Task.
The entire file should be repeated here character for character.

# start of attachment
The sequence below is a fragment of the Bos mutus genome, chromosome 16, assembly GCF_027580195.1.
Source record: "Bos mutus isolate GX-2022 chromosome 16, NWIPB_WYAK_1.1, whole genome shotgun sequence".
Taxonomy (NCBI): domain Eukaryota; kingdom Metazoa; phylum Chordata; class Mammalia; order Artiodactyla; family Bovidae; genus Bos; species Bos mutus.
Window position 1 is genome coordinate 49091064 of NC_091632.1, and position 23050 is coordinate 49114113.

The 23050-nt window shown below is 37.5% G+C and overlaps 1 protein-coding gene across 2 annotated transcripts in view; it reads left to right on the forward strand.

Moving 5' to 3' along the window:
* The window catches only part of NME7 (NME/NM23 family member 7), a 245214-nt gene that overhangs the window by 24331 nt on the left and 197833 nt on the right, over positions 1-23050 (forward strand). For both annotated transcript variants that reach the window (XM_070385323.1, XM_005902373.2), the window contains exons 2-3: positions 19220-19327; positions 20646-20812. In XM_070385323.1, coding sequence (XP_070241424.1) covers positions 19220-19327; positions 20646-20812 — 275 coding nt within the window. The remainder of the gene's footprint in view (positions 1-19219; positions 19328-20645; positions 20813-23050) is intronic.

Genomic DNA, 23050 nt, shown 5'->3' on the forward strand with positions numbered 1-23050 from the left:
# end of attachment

The sequence below is a fragment of the Bos mutus genome, chromosome 16, assembly GCF_027580195.1.
Source record: "Bos mutus isolate GX-2022 chromosome 16, NWIPB_WYAK_1.1, whole genome shotgun sequence".
Taxonomy (NCBI): domain Eukaryota; kingdom Metazoa; phylum Chordata; class Mammalia; order Artiodactyla; family Bovidae; genus Bos; species Bos mutus.
Window position 1 is genome coordinate 49091064 of NC_091632.1, and position 23050 is coordinate 49114113.

The 23050-nt window shown below is 37.5% G+C and overlaps 1 protein-coding gene across 2 annotated transcripts in view; it reads left to right on the forward strand.

Moving 5' to 3' along the window:
* The window catches only part of NME7 (NME/NM23 family member 7), a 245214-nt gene that overhangs the window by 24331 nt on the left and 197833 nt on the right, over positions 1-23050 (forward strand). For both annotated transcript variants that reach the window (XM_070385323.1, XM_005902373.2), the window contains exons 2-3: positions 19220-19327; positions 20646-20812. In XM_070385323.1, coding sequence (XP_070241424.1) covers positions 19220-19327; positions 20646-20812 — 275 coding nt within the window. The remainder of the gene's footprint in view (positions 1-19219; positions 19328-20645; positions 20813-23050) is intronic.

Genomic DNA, 23050 nt, shown 5'->3' on the forward strand with positions numbered 1-23050 from the left: